3. It’s ok to edit or filter your photos, but be subtle.

You have probably seen some beautiful photographs in your lifetime. The odds are good that they were taken on a DSLR camera, but the odds are also good that the photo was modified in some way.

There are a wealth of photo editing apps in every app store, but you can also options in your default photo app. In most cases, you probably won’t need more than the brightness and contrast tools for most touch ups. Below you can see an example of a photo I’ve edited with the default iPhone camera.

On the left is the original image of a cat taken in poor lighting. In the middle is the same image, but with minor edits to lighting and contrast. As a result you can see details such as the cat’s stripes more clearly, but it still looks like a natural image. On the right you can see an overly edited version of the same picture. Although it is more brighter and more saturated, it is very clear that the photo was modified. The rightmost photo is more grainy, more cartoony, and actually shows a different expression as it washes out some of the details.

If you do decide to use pre-made filters on Instagram or any other app, just be sure not to over do it. Some filters look very obvious, but you can always tone them down too. On Instagram, you can do this by double tapping the name of the filter, you can then adjust the slider to determine how much the filter affects your image

4. Hold your phone sideways for anything that isn’t a portrait, or use square mode.

By habit, we hold our phones vertically for most photos. It feels natural in our hands, and that’s how we do everything else on our phones. Most of the time, this isn’t the best composition for your photo. For group photos, or photos of scenery or objects, try holding your phone horizontally. Remember, that’s how most photos were taken back in the days we used cameras.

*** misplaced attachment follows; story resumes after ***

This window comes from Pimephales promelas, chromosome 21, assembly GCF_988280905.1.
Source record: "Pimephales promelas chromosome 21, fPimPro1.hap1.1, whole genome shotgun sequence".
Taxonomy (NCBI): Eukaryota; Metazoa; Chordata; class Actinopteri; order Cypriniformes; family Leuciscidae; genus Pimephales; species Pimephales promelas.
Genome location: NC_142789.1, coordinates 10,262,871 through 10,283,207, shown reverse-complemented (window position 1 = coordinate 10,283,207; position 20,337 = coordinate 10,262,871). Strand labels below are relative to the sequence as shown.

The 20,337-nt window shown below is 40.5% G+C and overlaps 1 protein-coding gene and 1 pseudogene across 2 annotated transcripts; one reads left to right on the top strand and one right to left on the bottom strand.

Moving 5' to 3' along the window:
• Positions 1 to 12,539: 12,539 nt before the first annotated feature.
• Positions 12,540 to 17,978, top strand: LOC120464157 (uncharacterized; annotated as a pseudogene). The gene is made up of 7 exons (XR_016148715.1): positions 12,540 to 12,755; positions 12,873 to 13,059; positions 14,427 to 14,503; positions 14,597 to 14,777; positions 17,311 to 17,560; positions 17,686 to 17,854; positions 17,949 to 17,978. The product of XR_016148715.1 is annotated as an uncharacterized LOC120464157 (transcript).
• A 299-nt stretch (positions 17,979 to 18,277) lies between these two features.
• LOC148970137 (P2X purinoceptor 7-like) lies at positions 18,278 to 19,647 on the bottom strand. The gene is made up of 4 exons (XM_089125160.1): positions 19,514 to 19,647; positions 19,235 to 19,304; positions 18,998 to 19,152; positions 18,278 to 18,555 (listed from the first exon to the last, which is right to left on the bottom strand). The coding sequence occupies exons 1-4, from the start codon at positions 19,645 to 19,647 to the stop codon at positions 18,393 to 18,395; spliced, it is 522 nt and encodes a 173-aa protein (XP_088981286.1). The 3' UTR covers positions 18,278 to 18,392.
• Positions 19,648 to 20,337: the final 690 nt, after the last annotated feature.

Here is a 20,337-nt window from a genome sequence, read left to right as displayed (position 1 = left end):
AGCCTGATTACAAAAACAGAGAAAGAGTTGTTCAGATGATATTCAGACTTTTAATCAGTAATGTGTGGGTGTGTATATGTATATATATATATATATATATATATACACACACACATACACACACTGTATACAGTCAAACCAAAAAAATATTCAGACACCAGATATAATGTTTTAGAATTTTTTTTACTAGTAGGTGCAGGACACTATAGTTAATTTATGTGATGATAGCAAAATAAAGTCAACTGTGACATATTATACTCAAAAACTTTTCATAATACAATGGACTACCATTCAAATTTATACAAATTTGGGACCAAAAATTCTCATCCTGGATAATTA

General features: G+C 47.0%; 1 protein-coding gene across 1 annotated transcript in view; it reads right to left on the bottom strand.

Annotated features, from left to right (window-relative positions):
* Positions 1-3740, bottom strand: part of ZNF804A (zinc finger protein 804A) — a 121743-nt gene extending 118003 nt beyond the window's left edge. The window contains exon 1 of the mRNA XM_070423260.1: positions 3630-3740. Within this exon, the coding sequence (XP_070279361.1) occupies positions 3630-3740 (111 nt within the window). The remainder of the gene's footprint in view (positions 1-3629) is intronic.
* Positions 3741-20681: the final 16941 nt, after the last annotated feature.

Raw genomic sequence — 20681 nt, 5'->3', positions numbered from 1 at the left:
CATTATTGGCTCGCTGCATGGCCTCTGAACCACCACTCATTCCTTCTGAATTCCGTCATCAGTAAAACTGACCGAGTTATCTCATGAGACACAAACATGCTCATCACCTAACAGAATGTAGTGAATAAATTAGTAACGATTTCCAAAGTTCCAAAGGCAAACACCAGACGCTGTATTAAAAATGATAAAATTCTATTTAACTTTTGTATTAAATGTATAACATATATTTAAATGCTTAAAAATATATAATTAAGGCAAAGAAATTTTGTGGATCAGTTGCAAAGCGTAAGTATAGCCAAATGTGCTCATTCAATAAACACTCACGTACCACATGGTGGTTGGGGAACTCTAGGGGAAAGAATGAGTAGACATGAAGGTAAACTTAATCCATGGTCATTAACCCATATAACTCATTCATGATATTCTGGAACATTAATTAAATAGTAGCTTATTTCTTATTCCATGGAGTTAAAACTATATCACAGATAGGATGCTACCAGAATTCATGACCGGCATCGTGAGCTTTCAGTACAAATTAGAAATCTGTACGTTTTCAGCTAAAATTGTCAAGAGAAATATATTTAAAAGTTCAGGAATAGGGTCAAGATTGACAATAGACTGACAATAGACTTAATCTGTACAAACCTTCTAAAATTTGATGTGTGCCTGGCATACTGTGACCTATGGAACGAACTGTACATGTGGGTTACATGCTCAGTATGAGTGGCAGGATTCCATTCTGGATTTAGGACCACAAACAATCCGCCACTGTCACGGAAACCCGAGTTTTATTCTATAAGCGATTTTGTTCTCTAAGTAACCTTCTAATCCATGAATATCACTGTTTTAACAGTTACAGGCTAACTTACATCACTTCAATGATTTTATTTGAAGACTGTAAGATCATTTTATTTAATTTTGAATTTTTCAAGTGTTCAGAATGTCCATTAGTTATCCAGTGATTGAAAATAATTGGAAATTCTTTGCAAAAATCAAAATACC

Taking your pictures sideways generally allows you to get more in the shot, or give you the option to crop your photo as you wish.

If you are using the square photo mode on your phone however, it doesn’t matter as much. Since Instagram crops photos to squares anyway, this may be a better option in some cases.

5. Resist all temptation to use your zoom lens

We get it: sometimes you want to take a photo but you don’t want to get too close to the subject. Zooming in is a fast and convenient option. But if you’re using smartphone zoom options for your business, you may want to reconsider. Most smartphones have something called “digital zoom”, which simply blows up the image you see. This can result in a huge loss in image quality. Although some newer high-end smartphones have optical zoom, which utilizes a special lens for a more realistic zoom, it is often combined with digital altering for the zoom as well. For a crisp and clear photo with your smartphone, you’re better off avoiding zoom entirely.

6. Let people know in advance before you take or post a photo

Lastly, make sure you have the consent of your subjects if you are photographing people. Whether its a photo of your staff member or one of your clients, it is important that you have their consent to take a photograph and their consent to share the photo. While some people might be happy to pose for a photo you hang in your office, others might have hesitations about being in a photo you have online. In some places, it may be illegal to share a photo of someone on your business page without their consent. Many people may be willing to take a photo though, so just be sure to ask.

And, if you know you’re going to be taking pictures of your staff, it’s a best practice to give them notice the day before. This courtesy helps people who may not like taking photos, or people who want to make sure they look extra good.